Irene Harvey has the secret to long life. Turns out, it is really quite simple.

Irene Harvey has the secret to long life. Turns out, it is really quite simple.  

“People ask me and I tell them I try to eat right, exercise and I still talk to the Lord a lot,” said the Laurie resident who turned 100 on Thursday. 

And there is so much more she has accomplished in the past century of a life that has been well-lived. 

Harvey served as an educator for 37 years, spending much of that time at Climax Springs where she once went to school herself. One of her students was her own son, Dennis Harvey, who recalled what school was like back in the 40s.  

“She was actually my first grade school teacher because we grew up in the Climax Springs area and she was the only teacher for elementary,” Dennis noted. “I think she had 20 or 30 students in a wooden schoolhouse with a wood stove in the middle. The government gave her beans so she could cook lunch for the kids.” 

Harvey also had another job during that era. Harvey and her husband, Charles, were married for six weeks when Pearl Harbor was bombed and the United States was launched into World War II. Charles, who was also an educator, enlisted in the Navy the next day and went to fight in the Pacific for the next four years while she soon found herself working in a plant making B-24 aircraft.

“The men went into the service and women went into the factories making planes, tanks, boots,” Harvey recalled, looking back on one of the greatest conflicts in human history. “We had to win the war. The reason they call us the greatest generation is because we needed to save the country and the people.” 

The B-24s, also known as Liberators, were long-range heavy bombers used by the U.S. and British air forces during the war. Dennis remembered hearing about the factories having helium balloons nearby, 100 feet in the air and being held down by chains, as a safeguard against a potential Japanese invasion. 

“They thought the Japanese might come in with low bombers and at the time, they were not sure if the Japanese would invade California or not,” Dennis said. “She said she remembered huge balloons all around the plant to knock the wings off enemy bombers.”

Charles, who passed away about 15 years ago, later served for 18 months in the Korean War. As a civilian, he was a teacher, principal and transportation director for school buses as the couple spent time in nearby Benton County as well as the Raytown School District near Kansas City. The couple would have been celebrating their 79th wedding anniversary in the next few weeks.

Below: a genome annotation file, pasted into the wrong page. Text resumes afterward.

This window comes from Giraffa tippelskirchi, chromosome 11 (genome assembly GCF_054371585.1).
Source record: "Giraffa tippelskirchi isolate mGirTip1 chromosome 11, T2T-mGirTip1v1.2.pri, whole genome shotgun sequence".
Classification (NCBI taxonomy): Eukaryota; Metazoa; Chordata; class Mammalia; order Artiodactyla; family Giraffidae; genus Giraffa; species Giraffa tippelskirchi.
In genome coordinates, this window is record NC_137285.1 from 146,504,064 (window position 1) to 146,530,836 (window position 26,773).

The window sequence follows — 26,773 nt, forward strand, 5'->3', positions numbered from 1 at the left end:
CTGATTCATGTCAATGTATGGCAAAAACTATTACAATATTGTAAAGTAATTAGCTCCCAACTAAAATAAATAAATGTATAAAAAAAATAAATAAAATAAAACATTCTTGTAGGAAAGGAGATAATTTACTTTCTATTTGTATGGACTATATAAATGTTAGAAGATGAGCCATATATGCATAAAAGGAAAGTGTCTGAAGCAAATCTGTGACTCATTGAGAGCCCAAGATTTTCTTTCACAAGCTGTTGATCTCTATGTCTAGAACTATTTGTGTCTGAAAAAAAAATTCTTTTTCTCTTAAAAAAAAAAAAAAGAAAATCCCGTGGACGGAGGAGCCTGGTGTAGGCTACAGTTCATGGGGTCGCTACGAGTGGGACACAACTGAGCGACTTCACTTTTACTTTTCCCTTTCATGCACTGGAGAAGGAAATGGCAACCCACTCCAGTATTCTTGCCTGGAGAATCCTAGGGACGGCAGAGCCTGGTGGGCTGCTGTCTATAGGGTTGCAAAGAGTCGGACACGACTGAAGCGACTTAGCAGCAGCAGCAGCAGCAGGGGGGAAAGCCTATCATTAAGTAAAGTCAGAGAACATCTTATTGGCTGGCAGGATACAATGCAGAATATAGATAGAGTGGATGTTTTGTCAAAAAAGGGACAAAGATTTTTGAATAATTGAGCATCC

Safe to say, they certainly made an impact on their children.

Dennis and his brother, Ken, followed a similar path to their parents as they both served in the Vietnam War. Ken went on to spend 22 years in the Navy and became a commander, serving as the captain of two different rescue ships. Dennis was drafted in 1968 and served in the Army. He even became an educator for five or six years before going on to sell catastrophe insurance and Ken, who used to live in the Lake area, currently resides in southern Alabama. 

“I have two wonderful sons who really made us proud,” Harvey stated. 

And it seems the feeling is mutual. 

“Everything,” Dennis said of what his mother has meant to him. “She has been 100 percent a mother and a terrific mom.”  

Dennis, who lives nearby with his family in Sunrise Beach, continues to take his mother out for lunch once a week and she still remains fairly independent. She may not be driving anymore, but she continues to enjoy her hobbies as she lives alone.  

Harvey used to enjoy sewing, making her own clothes and sport coats for her husband and two sons. However, she can no longer see very well due to macular degeneration and describes her computer, television, books on tape and “Alexa,” Amazon’s voice-service device, as her toys. Her independence may be best described by what happened about a year ago when Harvey had to have hernia surgery and temporarily stay in a care facility. 

“She told me one day to get her out of the prison,” Dennis recalled, laughingly. “They told her what time to get up, go to bed and eat and for 100 years she was doing it on her own time. I told her as soon as the doctors released her I would take her back to the apartment. I told her years ago I would not make her go to a home and would figure out a way she could live the life she wanted to live. She has been happy with that.” 

A celebration for the milestone birthday is planned for the weekend and Harvey has received flowers and her 100th birthday balloon. Unfortunately, it cannot be a big celebration due to safety concerns from the COVID-19 pandemic, but her loved ones will be there to celebrate the big day. It just goes to show the kind of life she has led the past century and another piece of advice she has lived by all this time. 

“Be nice to people,” Harvey stated.